OH-23 Ravens were commonly used in training. More than 2,000 of these helicopters were manufactured for civilian and military purposes. This helicopter did so well, many different variations of it were made.

It was helicopters like these that changed the way war was fought in Vietnam. With enhanced transportation, tasks were able to get accomplished quickly. That's why many veterans refer the Vietnam War as the “Helicopter War.” According to History.com, “More than 12,000 helicopters saw action in Vietnam.”

These OH-23 Ravens that flew in Vietnam were often serving as scouts. They were also in fully operable gunship condition. Not surprisingly, many of these helicopters were shot down. This specific one Swink restored wasn't shot down, but it was an in accident.

“It was damaged in a training accident,” Swink says. “Then it was repaired and went to use in Fort Eustis, Virginia and was attached to the army unit there.”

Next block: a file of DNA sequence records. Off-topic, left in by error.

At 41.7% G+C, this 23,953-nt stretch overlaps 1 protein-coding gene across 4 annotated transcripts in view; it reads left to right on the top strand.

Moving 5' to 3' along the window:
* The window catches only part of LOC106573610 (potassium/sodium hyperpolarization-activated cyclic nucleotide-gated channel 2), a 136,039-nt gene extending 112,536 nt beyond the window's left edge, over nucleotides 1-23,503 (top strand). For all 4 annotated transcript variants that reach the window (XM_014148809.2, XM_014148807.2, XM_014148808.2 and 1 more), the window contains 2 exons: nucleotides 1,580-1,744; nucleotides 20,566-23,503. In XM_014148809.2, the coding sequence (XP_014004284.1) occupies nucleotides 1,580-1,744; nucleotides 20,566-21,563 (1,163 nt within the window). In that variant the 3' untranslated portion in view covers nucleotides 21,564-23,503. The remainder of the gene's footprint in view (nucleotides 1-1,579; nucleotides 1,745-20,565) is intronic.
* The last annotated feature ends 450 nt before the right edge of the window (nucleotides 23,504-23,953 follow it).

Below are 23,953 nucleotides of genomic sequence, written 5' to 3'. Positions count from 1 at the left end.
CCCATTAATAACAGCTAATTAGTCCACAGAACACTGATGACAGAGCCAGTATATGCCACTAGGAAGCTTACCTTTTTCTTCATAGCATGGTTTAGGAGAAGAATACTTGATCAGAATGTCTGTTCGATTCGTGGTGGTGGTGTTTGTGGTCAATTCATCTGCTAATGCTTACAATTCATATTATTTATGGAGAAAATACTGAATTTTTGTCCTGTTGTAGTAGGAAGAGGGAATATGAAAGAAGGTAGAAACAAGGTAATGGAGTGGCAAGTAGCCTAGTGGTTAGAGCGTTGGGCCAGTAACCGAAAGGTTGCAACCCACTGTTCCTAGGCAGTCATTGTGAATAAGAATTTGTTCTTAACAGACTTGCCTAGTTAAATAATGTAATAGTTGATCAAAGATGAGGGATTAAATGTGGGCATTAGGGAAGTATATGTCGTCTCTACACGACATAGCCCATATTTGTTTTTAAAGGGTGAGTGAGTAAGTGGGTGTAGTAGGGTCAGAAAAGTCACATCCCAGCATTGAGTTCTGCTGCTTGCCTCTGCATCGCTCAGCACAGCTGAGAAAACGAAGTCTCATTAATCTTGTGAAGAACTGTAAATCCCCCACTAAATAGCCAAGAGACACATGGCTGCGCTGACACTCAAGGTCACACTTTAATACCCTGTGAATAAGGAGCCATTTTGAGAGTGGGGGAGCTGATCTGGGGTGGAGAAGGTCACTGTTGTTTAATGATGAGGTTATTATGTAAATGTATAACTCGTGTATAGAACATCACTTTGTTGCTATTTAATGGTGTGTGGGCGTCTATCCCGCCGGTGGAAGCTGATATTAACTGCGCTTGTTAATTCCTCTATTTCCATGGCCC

This helicopter was sold as surplus and converted to commercial use in 1970. That's when Swink bought it. Then he got a call from his friend and businessman, Don Day. They negotiated a trade. Swink decided to covert this helicopter back to its original military configuration. To this day, every single aspect of the helicopter looks just like it did in 1967. It's also certified to fly. Swink says these helicopters still exist, but that “They're slowly disappearing.”

Of the ones that are left, Swink doesn't know if there's another one that's restored to the original 1967 gunship condition this one is in.

It cost Swink $85,000 to restore this helicopter, and he said it was worth every dime.

A Permanent Home

Swink, or his friend Don Day, will fly the helicopter down to Kissimmee, Florida in March. It will end up at the Warbird Adventures Museum. It's a museum that has many antique aircrafts that are in flying condition.

Thom Richard is the owner and chief pilot of the museum. He says for now, this is the only helicopter they'll have in the museum. He mentions that there are other helicopters like this left in the world, but he's “unfamiliar with any in the gunship configuration other than this one.”